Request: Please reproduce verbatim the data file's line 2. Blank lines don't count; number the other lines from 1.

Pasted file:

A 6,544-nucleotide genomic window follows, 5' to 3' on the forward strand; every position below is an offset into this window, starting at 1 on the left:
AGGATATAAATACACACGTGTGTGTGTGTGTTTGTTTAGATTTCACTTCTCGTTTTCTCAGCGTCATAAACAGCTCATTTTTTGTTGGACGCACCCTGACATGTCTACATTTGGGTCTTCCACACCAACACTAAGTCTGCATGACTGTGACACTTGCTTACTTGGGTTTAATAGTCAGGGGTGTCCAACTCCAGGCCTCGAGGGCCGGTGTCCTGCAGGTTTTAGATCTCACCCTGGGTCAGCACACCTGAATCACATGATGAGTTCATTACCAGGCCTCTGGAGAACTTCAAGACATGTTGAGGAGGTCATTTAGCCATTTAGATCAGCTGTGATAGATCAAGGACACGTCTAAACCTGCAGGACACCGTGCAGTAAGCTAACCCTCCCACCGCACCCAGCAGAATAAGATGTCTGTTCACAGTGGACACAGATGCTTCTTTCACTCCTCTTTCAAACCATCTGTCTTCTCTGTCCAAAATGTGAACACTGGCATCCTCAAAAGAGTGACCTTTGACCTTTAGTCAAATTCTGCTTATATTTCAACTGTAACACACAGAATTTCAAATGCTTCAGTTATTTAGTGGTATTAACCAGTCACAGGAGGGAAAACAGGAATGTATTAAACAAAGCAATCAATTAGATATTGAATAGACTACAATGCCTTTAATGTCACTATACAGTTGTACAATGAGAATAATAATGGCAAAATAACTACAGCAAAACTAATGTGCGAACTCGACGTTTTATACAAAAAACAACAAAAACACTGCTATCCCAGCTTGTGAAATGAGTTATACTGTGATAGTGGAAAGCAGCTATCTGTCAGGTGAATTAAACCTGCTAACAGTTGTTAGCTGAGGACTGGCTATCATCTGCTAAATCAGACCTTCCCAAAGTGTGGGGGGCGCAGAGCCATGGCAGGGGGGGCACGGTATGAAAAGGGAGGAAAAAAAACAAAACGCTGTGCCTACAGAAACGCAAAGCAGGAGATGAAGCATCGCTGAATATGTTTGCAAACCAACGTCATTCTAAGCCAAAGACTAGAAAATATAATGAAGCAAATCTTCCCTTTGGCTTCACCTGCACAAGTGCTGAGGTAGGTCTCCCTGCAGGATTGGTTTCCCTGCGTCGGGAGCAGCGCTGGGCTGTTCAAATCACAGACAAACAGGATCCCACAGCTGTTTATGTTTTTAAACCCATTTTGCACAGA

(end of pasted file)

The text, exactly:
AGGATATAAATACACACGTGTGTGTGTGTGTTTGTTTAGATTTCACTTCTCGTTTTCTCAGCGTCATAAACAGCTCATTTTTTGTTGGACGCACCCTGACATGTCTACATTTGGGTCTTCCACACCAACACTAAGTCTGCATGACTGTGACACTTGCTTACTTGGGTTTAATAGTCAGGGGTGTCCAACTCCAGGCCTCGAGGGCCGGTGTCCTGCAGGTTTTAGATCTCACCCTGGGTCAGCACACCTGAATCACATGATGAGTTCATTACCAGGCCTCTGGAGAACTTCAAGACATGTTGAGGAGGTCATTTAGCCATTTAGATCAGCTGTGATAGATCAAGGACACGTCTAAACCTGCAGGACACCGTGCAGTAAGCTAACCCTCCCACCGCACCCAGCAGAATAAGATGTCTGTTCACAGTGGACACAGATGCTTCTTTCACTCCTCTTTCAAACCATCTGTCTTCTCTGTCCAAAATGTGAACACTGGCATCCTCAAAAGAGTGACCTTTGACCTTTAGTCAAATTCTGCTTATATTTCAACTGTAACACACAGAATTTCAAATGCTTCAGTTATTTAGTGGTATTAACCAGTCACAGGAGGGAAAACAGGAATGTATTAAACAAAGCAATCAATTAGATATTGAATAGACTACAATGCCTTTAATGTCACTATACAGTTGTACAATGAGAATAATAATGGCAAAATAACTACAGCAAAACTAATGTGCGAACTCGACGTTTTATACAAAAAACAACAAAAACACTGCTATCCCAGCTTGTGAAATGAGTTATACTGTGATAGTGGAAAGCAGCTATCTGTCAGGTGAATTAAACCTGCTAACAGTTGTTAGCTGAGGACTGGCTATCATCTGCTAAATCAGACCTTCCCAAAGTGTGGGGGGCGCAGAGCCATGGCAGGGGGGGCACGGTATGAAAAGGGAGGAAAAAAAACAAAACGCTGTGCCTACAGAAACGCAAAGCAGGAGATGAAGCATCGCTGAATATGTTTGCAAACCAACGTCATTCTAAGCCAAAGACTAGAAAATATAATGAAGCAAATCTTCCCTTTGGCTTCACCTGCACAAGTGCTGAGGTAGGTCTCCCTGCAGGATTGGTTTCCCTGCGTCGGGAGCAGCGCTGGGCTGTTCAAATCACAGACAAACAGGATCCCACAGCTGTTTATGTTTTTAAACCCATTTTGCACAGA